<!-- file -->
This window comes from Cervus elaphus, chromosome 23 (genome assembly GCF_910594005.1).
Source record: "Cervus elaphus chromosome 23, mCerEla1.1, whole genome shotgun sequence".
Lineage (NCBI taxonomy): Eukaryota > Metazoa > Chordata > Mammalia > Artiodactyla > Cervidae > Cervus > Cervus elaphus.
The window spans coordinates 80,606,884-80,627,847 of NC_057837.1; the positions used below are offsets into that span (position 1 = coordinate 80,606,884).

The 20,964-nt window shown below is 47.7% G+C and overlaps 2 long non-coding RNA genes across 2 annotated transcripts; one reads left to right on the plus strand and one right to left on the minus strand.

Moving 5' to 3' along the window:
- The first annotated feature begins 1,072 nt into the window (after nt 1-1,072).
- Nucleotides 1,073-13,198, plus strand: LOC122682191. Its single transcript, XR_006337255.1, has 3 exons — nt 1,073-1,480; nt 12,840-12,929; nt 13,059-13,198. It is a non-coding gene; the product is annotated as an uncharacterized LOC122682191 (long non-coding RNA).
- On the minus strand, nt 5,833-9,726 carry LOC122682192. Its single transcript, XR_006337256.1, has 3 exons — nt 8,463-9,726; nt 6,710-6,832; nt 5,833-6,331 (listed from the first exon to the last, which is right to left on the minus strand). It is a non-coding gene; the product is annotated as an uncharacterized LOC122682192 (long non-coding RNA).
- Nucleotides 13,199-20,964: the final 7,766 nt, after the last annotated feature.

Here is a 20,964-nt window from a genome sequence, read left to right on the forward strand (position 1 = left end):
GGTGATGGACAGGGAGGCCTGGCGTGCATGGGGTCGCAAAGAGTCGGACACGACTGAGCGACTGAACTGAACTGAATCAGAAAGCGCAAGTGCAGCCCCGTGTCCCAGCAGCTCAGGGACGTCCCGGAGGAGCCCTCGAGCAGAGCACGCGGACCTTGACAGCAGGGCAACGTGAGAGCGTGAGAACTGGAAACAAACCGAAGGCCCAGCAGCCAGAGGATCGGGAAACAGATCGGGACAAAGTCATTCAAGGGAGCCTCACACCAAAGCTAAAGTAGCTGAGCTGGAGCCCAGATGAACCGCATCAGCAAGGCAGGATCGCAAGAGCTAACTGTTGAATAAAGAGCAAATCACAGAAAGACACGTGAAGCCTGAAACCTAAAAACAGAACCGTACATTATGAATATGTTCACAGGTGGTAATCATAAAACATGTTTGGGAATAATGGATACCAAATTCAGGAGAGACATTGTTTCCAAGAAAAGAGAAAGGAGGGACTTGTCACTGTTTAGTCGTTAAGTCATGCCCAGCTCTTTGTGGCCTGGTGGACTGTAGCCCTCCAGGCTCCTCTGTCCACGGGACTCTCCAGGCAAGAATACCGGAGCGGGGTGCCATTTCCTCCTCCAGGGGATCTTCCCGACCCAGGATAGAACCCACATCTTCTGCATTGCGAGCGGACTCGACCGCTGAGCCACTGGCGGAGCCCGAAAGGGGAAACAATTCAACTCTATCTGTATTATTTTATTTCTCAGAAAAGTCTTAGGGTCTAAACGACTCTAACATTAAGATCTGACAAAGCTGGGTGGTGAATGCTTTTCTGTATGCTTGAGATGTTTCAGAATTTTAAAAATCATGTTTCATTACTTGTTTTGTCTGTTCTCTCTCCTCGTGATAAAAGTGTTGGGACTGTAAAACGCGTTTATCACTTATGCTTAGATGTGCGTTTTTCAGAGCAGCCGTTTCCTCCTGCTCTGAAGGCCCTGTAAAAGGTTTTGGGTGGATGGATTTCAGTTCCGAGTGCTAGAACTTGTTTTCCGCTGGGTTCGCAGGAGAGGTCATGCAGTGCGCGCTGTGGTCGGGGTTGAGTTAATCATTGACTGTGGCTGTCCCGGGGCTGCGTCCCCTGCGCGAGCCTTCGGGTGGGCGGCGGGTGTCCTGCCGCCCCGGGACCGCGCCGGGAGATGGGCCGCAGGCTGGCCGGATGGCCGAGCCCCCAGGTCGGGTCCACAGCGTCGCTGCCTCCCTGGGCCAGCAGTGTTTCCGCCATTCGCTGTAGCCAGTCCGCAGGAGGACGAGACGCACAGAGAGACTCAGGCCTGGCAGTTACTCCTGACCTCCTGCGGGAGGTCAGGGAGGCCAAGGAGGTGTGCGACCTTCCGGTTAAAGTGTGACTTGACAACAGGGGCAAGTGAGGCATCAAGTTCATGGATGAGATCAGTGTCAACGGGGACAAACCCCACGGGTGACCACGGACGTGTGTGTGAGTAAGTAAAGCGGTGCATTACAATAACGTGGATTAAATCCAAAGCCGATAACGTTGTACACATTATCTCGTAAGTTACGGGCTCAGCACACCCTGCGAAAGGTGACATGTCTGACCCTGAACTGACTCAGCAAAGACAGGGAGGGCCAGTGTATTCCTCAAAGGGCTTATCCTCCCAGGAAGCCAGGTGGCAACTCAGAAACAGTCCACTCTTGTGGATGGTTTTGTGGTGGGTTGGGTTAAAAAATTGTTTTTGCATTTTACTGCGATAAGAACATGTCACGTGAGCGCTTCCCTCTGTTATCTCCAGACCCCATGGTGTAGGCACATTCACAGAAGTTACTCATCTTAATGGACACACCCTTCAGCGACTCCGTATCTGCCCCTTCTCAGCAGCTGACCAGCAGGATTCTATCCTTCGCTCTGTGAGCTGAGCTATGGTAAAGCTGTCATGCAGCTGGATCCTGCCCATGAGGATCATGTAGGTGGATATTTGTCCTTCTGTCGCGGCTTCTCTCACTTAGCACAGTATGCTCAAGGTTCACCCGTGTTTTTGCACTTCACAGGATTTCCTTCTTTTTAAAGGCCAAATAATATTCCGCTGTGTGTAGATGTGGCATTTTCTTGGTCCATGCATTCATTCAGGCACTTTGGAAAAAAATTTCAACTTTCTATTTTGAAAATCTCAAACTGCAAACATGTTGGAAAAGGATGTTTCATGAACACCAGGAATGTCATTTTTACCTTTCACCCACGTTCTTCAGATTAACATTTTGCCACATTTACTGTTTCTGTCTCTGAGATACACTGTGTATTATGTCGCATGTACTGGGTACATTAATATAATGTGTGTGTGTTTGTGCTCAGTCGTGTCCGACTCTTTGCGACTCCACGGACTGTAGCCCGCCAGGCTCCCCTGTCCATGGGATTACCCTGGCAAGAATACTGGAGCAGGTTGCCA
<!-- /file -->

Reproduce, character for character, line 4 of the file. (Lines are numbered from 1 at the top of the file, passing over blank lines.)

The window spans coordinates 80,606,884-80,627,847 of NC_057837.1; the positions used below are offsets into that span (position 1 = coordinate 80,606,884).